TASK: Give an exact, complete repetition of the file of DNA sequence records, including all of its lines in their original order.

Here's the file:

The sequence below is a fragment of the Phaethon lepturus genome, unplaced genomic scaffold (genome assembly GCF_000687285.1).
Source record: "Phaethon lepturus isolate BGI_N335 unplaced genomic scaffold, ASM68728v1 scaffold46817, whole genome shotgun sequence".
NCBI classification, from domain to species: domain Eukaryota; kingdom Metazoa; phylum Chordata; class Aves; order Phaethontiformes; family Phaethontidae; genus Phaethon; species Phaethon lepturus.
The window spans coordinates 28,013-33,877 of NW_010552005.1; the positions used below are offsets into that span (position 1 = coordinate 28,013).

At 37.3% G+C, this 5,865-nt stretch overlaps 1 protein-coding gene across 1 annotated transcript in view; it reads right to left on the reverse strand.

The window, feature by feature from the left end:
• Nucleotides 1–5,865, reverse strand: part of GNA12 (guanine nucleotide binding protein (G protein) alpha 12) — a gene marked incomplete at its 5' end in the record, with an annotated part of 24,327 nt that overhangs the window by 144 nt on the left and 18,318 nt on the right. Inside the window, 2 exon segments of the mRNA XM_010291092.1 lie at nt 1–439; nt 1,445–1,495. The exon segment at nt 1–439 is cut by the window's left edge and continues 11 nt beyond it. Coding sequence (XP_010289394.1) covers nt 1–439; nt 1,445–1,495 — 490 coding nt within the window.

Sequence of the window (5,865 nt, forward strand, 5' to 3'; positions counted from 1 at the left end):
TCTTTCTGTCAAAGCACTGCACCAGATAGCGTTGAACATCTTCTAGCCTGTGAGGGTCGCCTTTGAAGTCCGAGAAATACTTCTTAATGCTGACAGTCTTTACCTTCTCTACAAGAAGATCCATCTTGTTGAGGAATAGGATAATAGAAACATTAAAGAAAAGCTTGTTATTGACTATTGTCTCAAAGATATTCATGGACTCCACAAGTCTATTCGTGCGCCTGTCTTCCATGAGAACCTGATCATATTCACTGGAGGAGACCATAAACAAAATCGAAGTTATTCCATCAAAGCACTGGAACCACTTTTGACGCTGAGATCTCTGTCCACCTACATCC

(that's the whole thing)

The sequence below is a fragment of the Phaethon lepturus genome, unplaced genomic scaffold (genome assembly GCF_000687285.1).
Source record: "Phaethon lepturus isolate BGI_N335 unplaced genomic scaffold, ASM68728v1 scaffold46817, whole genome shotgun sequence".
NCBI classification, from domain to species: domain Eukaryota; kingdom Metazoa; phylum Chordata; class Aves; order Phaethontiformes; family Phaethontidae; genus Phaethon; species Phaethon lepturus.
The window spans coordinates 28,013-33,877 of NW_010552005.1; the positions used below are offsets into that span (position 1 = coordinate 28,013).

At 37.3% G+C, this 5,865-nt stretch overlaps 1 protein-coding gene across 1 annotated transcript in view; it reads right to left on the reverse strand.

The window, feature by feature from the left end:
• Nucleotides 1–5,865, reverse strand: part of GNA12 (guanine nucleotide binding protein (G protein) alpha 12) — a gene marked incomplete at its 5' end in the record, with an annotated part of 24,327 nt that overhangs the window by 144 nt on the left and 18,318 nt on the right. Inside the window, 2 exon segments of the mRNA XM_010291092.1 lie at nt 1–439; nt 1,445–1,495. The exon segment at nt 1–439 is cut by the window's left edge and continues 11 nt beyond it. Coding sequence (XP_010289394.1) covers nt 1–439; nt 1,445–1,495 — 490 coding nt within the window.

Sequence of the window (5,865 nt, forward strand, 5' to 3'; positions counted from 1 at the left end):
TCTTTCTGTCAAAGCACTGCACCAGATAGCGTTGAACATCTTCTAGCCTGTGAGGGTCGCCTTTGAAGTCCGAGAAATACTTCTTAATGCTGACAGTCTTTACCTTCTCTACAAGAAGATCCATCTTGTTGAGGAATAGGATAATAGAAACATTAAAGAAAAGCTTGTTATTGACTATTGTCTCAAAGATATTCATGGACTCCACAAGTCTATTCGTGCGCCTGTCTTCCATGAGAACCTGATCATATTCACTGGAGGAGACCATAAACAAAATCGAAGTTATTCCATCAAAGCACTGGAACCACTTTTGACGCTGAGATCTCTGTCCACCTACATCC